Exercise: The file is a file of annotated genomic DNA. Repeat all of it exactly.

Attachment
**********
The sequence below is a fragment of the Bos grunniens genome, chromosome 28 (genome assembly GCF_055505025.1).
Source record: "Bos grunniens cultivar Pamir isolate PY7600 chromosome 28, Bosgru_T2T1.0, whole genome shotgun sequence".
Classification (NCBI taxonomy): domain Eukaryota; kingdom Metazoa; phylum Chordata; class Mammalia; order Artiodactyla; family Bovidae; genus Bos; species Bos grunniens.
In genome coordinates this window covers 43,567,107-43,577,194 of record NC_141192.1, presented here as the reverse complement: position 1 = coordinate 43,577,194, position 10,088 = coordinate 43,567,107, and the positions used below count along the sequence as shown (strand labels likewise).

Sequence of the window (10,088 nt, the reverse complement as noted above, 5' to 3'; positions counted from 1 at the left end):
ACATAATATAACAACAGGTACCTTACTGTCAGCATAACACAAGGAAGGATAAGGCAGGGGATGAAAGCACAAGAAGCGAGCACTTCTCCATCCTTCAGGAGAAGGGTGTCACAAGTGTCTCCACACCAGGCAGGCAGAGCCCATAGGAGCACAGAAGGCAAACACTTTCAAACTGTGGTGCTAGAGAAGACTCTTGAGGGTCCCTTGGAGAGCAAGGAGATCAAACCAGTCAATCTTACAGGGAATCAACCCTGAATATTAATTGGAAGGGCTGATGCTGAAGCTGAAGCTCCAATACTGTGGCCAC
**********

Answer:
The sequence below is a fragment of the Bos grunniens genome, chromosome 28 (genome assembly GCF_055505025.1).
Source record: "Bos grunniens cultivar Pamir isolate PY7600 chromosome 28, Bosgru_T2T1.0, whole genome shotgun sequence".
Classification (NCBI taxonomy): domain Eukaryota; kingdom Metazoa; phylum Chordata; class Mammalia; order Artiodactyla; family Bovidae; genus Bos; species Bos grunniens.
In genome coordinates this window covers 43,567,107-43,577,194 of record NC_141192.1, presented here as the reverse complement: position 1 = coordinate 43,577,194, position 10,088 = coordinate 43,567,107, and the positions used below count along the sequence as shown (strand labels likewise).

Sequence of the window (10,088 nt, the reverse complement as noted above, 5' to 3'; positions counted from 1 at the left end):
ACATAATATAACAACAGGTACCTTACTGTCAGCATAACACAAGGAAGGATAAGGCAGGGGATGAAAGCACAAGAAGCGAGCACTTCTCCATCCTTCAGGAGAAGGGTGTCACAAGTGTCTCCACACCAGGCAGGCAGAGCCCATAGGAGCACAGAAGGCAAACACTTTCAAACTGTGGTGCTAGAGAAGACTCTTGAGGGTCCCTTGGAGAGCAAGGAGATCAAACCAGTCAATCTTACAGGGAATCAACCCTGAATATTAATTGGAAGGGCTGATGCTGAAGCTGAAGCTCCAATACTGTGGCCAC